Astronomy Picture of the Day
November 5, 2013

On the Limb (Part I)
On the Limb (Part I)

Credits: NASA/Johns Hopkins University Applied Physics Laboratory/Carnegie Institution of Washington and Dr Paolo C. Fienga/LXTT/IPF for the additional process. and color.

Another day of Cosmic Cruise, and another beautiful view of the Mercurian Limb (---> the far Horizon of a Celestial Body, when viewed from a great distance, or from a medium/high altitude's orbit). In this scene, which was acquired by the NASA - MESSENGER Spacecraft on October, 2, 2013, we are looking from the Shadowed portion of Mercury toward the Sunlit Side of the Planet; an ancient and Unnamed Impact Crater - whose diameter is of approx. 120 Km (such as about 74,52 miles) - stands out near the center of the frame. Emanating from this Unnamed Impact Crater you will be able to see that there are at least 4 (four) striking Chains of (according to NASA) Secondary Craters, which gouged Linear Tracks radially away from the Outer Eim of the aforementioned Crater.


However, in our humble opinion, as IPF, we do believe that those Chains of Impact Craters which have been mentioned before are all, actually, Chains of Primary Craters, which are the visible result of a "Rain" of (almost) perfectly aligned Impactors which hit the Surface of Mercury in an extremely rapid sequence. This kind of event could well occur, as you should know, and among several other plausible possibilities, in case of a Cometary Impact, when the Nucleus of the Impacting Comet (or Comets, like it appears that it has occurred in this case) got fragmented during its (or their) "traumatic" passage through the so-called "Roche Limit".


Juist out of curiosity, we have found several views of Chains of Craters - all of them being extremely similar (if not almost identical) to these four ones - on other Celestial Bodies of the Solar System and, in those cases, NASA itself explained the resulting Surface Features (such as Linear or semi-Linear Impact Crater Chains) in full accordance with the explanation that we are suggesting for this specific case. Now, in fact, you may ask us why did NASA choose, in this case, the idea of those Mercurian Surface Features being Secondary Impact Crater Chains instead of Primary Impact Crater Chains, and that would, believe us, a VERY good question! But, unfortunately, we have no idea of the reason why NASA suggested different explanations about the true nature of identical (or almost identical) Surface Features and, therefore, if you are really interested in this matter, we are afraid that you should have to ask them directly...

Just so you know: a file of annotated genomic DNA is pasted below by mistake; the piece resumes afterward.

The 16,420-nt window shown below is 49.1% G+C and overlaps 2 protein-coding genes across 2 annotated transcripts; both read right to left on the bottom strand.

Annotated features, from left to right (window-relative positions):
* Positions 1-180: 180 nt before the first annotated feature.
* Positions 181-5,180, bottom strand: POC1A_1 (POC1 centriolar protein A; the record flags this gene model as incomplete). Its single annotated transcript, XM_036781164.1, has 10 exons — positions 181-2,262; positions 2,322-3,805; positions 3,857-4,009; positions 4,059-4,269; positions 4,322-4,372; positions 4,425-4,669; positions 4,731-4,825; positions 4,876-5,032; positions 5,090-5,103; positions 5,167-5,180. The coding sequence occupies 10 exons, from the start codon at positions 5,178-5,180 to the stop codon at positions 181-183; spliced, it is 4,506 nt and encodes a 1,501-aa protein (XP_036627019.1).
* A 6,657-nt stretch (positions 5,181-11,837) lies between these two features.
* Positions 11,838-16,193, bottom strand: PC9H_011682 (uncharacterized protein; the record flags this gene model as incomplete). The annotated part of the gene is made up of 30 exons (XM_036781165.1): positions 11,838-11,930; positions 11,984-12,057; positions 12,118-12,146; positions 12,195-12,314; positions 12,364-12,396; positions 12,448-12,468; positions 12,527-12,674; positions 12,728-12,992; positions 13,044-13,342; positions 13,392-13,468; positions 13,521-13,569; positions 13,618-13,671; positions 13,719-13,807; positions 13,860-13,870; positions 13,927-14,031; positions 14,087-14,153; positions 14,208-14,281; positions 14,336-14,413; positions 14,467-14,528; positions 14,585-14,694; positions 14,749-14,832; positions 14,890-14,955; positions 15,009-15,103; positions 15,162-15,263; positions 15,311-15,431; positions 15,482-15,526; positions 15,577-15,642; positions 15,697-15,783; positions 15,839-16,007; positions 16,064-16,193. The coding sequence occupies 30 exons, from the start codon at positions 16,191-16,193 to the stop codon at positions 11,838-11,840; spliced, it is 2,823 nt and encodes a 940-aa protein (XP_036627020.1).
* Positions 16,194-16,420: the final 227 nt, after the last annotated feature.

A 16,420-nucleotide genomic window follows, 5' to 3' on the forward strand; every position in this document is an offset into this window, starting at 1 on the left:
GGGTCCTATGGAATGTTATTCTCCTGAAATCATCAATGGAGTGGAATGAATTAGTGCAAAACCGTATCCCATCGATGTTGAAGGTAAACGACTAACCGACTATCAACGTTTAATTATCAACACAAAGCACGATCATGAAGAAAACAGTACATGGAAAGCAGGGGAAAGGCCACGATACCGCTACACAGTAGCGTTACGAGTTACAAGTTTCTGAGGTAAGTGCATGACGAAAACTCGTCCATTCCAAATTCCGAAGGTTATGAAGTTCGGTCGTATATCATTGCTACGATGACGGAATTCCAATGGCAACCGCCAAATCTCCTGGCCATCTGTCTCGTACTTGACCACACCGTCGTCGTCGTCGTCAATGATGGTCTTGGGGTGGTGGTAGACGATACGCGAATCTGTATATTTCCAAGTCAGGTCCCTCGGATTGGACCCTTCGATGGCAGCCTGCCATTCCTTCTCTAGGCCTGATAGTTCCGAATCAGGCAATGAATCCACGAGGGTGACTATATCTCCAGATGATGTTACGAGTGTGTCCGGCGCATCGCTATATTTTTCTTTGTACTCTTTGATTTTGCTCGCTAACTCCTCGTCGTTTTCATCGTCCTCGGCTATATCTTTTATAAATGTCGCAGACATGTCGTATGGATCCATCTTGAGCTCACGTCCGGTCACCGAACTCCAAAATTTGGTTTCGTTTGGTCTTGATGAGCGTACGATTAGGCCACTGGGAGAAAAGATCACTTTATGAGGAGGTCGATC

Date acquired: October, 2nd, 2013
Image Mission Elapsed Time (MET): 23055902
Image ID: 4933174
Instrument: Wide Angle Camera (WAC) of the Mercury Dual Imaging System (MDIS)
Center Latitude: 52,13° South
Center Longitude: 167,50° East
Solar Incidence Angle: 82,0° (meaning that the Sun, at the time that the picture was taken, was about 8,0° above the imaged Local Mercurian Horizon)
Emission Angle: 69,4°
Sun-Mercury-Messenger (or "Phase") Angle: 122,4°


This picture (which is an Original NASA - MESSENGER Spacecraft's b/w and NON-Map-Projected image published on the NASA - Planetary Photojournal with the ID n. PIA 17579) has been additionally processed, contrast enhanced, Gamma corrected, magnified to aid the visibility of the details and then colorized in Absolute Natural Colors (such as the colors that a human eye would actually perceive if someone were onboard the NASA - MESSENGER Spacecraft and then looked down, towards the Limb of Mercury), by using an original technique created - and, in time, dramatically improved - by the Lunar Explorer Italia Team. Different colors, as well as different shades of the same color, mean, among other things, the existence of different Elements (Minerals) present on the Surface of Mercury, each having a different Albedo (---> Reflectivity) and Chemical Composition.



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